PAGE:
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San Sebastian is widely recognized as the gateway to Basque Country. Sitting on the northern coast of Spain, the town of San Sebastian, or Donostia in Basque, offers visitors a glimpse into a unique culture somewhat different from what you may find in Madrid or Barcelona.

The Basques were both farmers and seafarers. They are not so much into the traditional and iconic Spanish cultural activities of bull-fighting and flamenco but rather enjoy the good life of socializing with friends amid glasses of sparkling wine and their version of tapas (called pintxos). In San Sebastián Spanish is still the predominant language however many of the town’s residents are bilingual, that is speaking both Basque (officially dubbed Euskara) and Spanish.

But the Basque culture that permeates the area is just a part of what makes the city and surrounding areas of San Sebastián so inviting. The white sandy beaches, colorful seaside promenade and superb, world-renown eateries and vibrant nightlife make San Sebastián one of the most exciting destinations and best kept secrets of Spain.

Glitz, Glamour and Glorious Beaches

San Sebastián is known as a sophisticated resort for wealthy beach-goers today just as it was in the 19th century when Queen Maria Cristina established her royal summer house there. All throughout the city you’ll find homage paid to the glamorous reputation honed over the centuries.

La Concha is said to be the most beautiful urban beach in Europe. Luxury beachside mansions serve to underscore that distinction. The world-renowned spa and sports center, La Perla, takes full advantage of its soul-soothing beachfront location to promote relaxation and wellbeing. But you needn’t be a billionaire to access the soothing atmosphere of La Concha.

The ornately white-railed promenade that skirts the beachfront is a treasure in itself. Teeming with visitors and locals alike at all hours of the day the promenade offers a great place to people watch or take in the magnificent views of this crescent shaped bay.

San Sebastián boasts two additional beaches that are popular albeit less posh than La Concha. They are the laid back Ondarreta and Zurriola, a surfer's haven. Surfing is a popular pastime for locals and visitors alike. In fact the beaches of Spain in general are a favorite among surfers across the globe.

Old Town San Sebastián or Parte Vieja

The Parte Viejo (“old part” in Spanish) is a maze of cobblestone streets and lively bars and restaurants. Although the old town dates back to Medieval times a fire devastated most of the area in 1813. Since then much of Parte Viejo has been rebuilt and the architecture is fabulous.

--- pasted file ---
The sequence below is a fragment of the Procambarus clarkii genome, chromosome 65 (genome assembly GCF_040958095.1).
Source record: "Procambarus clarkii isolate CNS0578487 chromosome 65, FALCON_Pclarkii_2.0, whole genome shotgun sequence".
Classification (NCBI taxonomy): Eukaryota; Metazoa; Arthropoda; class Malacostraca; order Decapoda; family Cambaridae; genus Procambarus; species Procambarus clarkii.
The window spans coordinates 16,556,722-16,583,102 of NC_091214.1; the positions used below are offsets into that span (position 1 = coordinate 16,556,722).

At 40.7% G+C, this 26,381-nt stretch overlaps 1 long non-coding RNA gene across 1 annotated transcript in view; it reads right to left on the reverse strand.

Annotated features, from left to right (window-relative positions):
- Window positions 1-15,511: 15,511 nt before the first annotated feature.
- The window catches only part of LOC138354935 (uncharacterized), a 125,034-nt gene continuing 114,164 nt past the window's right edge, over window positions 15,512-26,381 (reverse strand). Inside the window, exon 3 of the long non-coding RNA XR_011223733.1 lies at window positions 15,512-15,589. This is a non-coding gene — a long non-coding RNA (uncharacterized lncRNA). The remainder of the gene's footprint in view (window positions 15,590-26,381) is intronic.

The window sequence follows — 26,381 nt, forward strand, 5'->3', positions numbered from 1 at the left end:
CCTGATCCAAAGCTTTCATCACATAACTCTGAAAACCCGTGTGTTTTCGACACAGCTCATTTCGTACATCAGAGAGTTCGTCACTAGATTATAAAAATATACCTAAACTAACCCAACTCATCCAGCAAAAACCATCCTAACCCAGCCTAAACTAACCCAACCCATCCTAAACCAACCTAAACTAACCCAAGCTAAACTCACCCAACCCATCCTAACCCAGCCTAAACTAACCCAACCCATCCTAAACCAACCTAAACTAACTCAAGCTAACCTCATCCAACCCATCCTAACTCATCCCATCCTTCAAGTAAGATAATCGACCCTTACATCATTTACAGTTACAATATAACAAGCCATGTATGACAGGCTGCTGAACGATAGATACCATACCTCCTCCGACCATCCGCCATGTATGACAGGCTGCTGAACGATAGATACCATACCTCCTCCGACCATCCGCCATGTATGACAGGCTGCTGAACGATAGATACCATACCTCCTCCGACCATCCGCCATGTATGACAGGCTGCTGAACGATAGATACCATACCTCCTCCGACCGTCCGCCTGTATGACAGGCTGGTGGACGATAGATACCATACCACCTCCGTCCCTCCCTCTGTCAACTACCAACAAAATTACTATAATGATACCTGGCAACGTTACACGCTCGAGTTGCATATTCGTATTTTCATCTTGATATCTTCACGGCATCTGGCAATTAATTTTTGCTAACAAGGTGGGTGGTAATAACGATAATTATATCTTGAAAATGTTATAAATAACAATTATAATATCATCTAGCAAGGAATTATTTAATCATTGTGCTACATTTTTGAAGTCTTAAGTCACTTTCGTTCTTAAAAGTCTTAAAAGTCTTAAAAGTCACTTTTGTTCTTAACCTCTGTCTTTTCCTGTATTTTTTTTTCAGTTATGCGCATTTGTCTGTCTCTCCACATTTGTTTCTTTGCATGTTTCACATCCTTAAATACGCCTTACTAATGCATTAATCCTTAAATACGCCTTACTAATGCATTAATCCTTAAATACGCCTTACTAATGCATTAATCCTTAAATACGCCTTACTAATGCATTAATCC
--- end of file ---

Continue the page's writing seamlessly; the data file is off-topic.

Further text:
Some of the more popular places to visit are the Gothic style church of St. Vincente, Municipal Museum San Telmo, the Basilica of Santa Maria del Coro a Baroque style beauty and the remarkable Plaza de la Constitución, which boasts impressive loggias and balconies that call to mind scenes out of an opera or classic tale.

Of course one of the main draws to the Parte Vieja is the area's recognition of having the highest concentration of bars in the world. These bars feature the Basque-style tapas, called pintxos. Feast on such specialties of the region as deep fried seafood, especially cold,  marinated anchovies, tortilla de patatas and hand made croquettes. Of course each bar has its own specialty and the pintxos menu is typically displayed on a chalkboard near the front. The pintxos change daily.

How to Best Enjoy Pintxos in San Sebastián

If you’ve never experienced pintxos before, get ready for a truly fun time. There are two ways to order at any bar. The chilled pintxos are displayed on the bar and you simply ask the attendant or bartender for the ones you wish to try. They will plate them for you or offer for you to plate them yourself.

The made-to-order pintxos are usually those that are served hot such as the fried fish and seafood dishes. As with Tapas you are meant to get a few samples of the things you desire and then move on to the next bar and do the same. If you fill up at one spot you’ll miss out on the various specialties of the others.

You are expected to enjoy a beverage with your pintxos and the typical offerings are beer, Rioja or a similar red wine, Sidra, a traditional Basque cider and Txakoli (pronounced chakoli) a regionally favorite sparkling dry white wine. Of course there are non-alcoholic beverages as well.

Outstanding Culinary Scene

In recent years San Sebastián has been recognized for their outstanding culinary offerings. In fact the city of San Sebastián boasts more Michelin stars per capita than any other city in the world, second only to Tokyo. So how many Michelin stars are scattered throughout San Sebastián? 14 of them among six different restaurants, three restaurants claiming the highest honor of three stars.

Of course, given San Sebastian’s location on the Bay of Biscay, you would expect the seafood to be fresh and impressive. And it is! But there’s so much more to enjoy as a foodie in San Sebastián. As farmers and agriculture experts the Basque have perfected the smoky and delicious Idiazabal cheese and an aged grass-fed beef from which the famed Txuleta steaks are created. Both of these are must-try menu items when in San Sebastian.

Given the focus on outstanding food the markets are a great place to find high quality produce, wines and cheeses. You’ll also want to sample the delicious pastries and desserts of the region. The Basque specialties of Pastel Vasco, a sponge cake like pastry filled with a luscious vanilla or almond cream and sometimes cherries, and Pantxineta a flaky puff pastry filled with custard and topped with almonds. Both are excellent examples of Basque-style sweets.

Those are just some of the highlights of the multifaceted jewel that is San Sebastián. You really need to discover this amazing destination for yourself.

San Sebastian Spain